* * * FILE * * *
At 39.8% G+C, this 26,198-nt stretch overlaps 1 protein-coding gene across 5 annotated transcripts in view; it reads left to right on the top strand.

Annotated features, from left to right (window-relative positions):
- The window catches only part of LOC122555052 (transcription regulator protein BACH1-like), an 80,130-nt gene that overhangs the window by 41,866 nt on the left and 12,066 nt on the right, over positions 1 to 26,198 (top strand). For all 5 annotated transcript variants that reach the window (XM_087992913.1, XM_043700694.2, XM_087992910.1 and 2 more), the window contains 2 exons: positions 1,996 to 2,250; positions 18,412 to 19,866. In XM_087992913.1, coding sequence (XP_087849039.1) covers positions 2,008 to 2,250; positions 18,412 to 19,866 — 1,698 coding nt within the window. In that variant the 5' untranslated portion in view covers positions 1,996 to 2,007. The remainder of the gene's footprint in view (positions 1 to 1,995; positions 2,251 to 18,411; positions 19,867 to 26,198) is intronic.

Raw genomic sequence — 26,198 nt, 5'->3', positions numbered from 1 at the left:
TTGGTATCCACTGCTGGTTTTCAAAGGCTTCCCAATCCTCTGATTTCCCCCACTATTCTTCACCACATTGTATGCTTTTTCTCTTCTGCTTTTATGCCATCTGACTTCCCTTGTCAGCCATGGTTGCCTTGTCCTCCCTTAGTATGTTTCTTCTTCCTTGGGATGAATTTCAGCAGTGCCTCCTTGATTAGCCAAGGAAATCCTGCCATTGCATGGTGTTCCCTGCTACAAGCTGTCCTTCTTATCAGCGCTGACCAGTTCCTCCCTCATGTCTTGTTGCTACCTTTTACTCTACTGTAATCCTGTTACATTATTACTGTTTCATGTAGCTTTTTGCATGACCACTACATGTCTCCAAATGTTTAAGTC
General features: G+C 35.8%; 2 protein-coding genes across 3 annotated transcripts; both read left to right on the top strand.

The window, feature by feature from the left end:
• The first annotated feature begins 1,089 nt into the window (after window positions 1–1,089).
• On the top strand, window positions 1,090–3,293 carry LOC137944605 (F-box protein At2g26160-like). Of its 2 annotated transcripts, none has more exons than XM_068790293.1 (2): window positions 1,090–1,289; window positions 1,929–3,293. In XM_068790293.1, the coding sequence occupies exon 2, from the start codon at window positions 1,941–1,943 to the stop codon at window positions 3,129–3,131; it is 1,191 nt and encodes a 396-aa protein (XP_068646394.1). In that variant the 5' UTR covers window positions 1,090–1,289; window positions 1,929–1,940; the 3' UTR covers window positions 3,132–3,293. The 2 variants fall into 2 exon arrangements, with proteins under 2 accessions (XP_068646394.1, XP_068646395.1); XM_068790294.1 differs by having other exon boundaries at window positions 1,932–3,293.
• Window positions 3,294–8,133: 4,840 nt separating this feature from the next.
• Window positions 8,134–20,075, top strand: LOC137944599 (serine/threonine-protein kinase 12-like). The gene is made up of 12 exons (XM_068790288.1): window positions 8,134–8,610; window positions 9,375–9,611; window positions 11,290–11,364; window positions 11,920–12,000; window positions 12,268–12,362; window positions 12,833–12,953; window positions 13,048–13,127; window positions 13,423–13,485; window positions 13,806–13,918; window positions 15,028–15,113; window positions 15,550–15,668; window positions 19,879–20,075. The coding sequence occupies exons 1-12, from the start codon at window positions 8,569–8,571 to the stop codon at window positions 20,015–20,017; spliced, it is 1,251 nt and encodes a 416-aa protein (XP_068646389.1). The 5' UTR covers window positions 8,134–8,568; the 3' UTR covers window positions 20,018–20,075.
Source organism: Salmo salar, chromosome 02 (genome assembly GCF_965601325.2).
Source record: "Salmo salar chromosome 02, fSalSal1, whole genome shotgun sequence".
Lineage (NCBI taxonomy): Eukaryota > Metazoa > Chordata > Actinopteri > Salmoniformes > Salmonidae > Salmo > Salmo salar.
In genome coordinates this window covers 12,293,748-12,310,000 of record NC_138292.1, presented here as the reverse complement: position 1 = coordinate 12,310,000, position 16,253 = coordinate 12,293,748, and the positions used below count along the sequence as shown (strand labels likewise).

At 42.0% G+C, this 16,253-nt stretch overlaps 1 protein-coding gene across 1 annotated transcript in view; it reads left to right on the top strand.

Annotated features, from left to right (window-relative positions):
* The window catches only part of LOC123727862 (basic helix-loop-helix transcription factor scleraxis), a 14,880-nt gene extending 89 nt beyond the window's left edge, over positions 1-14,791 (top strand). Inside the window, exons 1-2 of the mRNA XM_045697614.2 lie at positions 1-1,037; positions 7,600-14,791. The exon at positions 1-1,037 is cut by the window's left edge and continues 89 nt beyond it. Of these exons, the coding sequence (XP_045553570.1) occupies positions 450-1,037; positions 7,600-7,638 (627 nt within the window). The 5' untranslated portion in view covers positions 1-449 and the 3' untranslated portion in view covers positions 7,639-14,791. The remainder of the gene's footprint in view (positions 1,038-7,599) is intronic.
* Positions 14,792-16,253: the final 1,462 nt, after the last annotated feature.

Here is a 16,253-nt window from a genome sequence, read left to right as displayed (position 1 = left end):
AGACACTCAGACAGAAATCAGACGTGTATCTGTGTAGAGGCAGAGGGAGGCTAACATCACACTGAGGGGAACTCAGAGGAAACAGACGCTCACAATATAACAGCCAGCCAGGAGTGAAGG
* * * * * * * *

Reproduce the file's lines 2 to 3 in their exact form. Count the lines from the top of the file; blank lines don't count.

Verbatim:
Annotated features, from left to right (window-relative positions):
- The window catches only part of LOC122555052 (transcription regulator protein BACH1-like), an 80,130-nt gene that overhangs the window by 41,866 nt on the left and 12,066 nt on the right, over positions 1 to 26,198 (top strand). For all 5 annotated transcript variants that reach the window (XM_087992913.1, XM_043700694.2, XM_087992910.1 and 2 more), the window contains 2 exons: positions 1,996 to 2,250; positions 18,412 to 19,866. In XM_087992913.1, coding sequence (XP_087849039.1) covers positions 2,008 to 2,250; positions 18,412 to 19,866 — 1,698 coding nt within the window. In that variant the 5' untranslated portion in view covers positions 1,996 to 2,007. The remainder of the gene's footprint in view (positions 1 to 1,995; positions 2,251 to 18,411; positions 19,867 to 26,198) is intronic.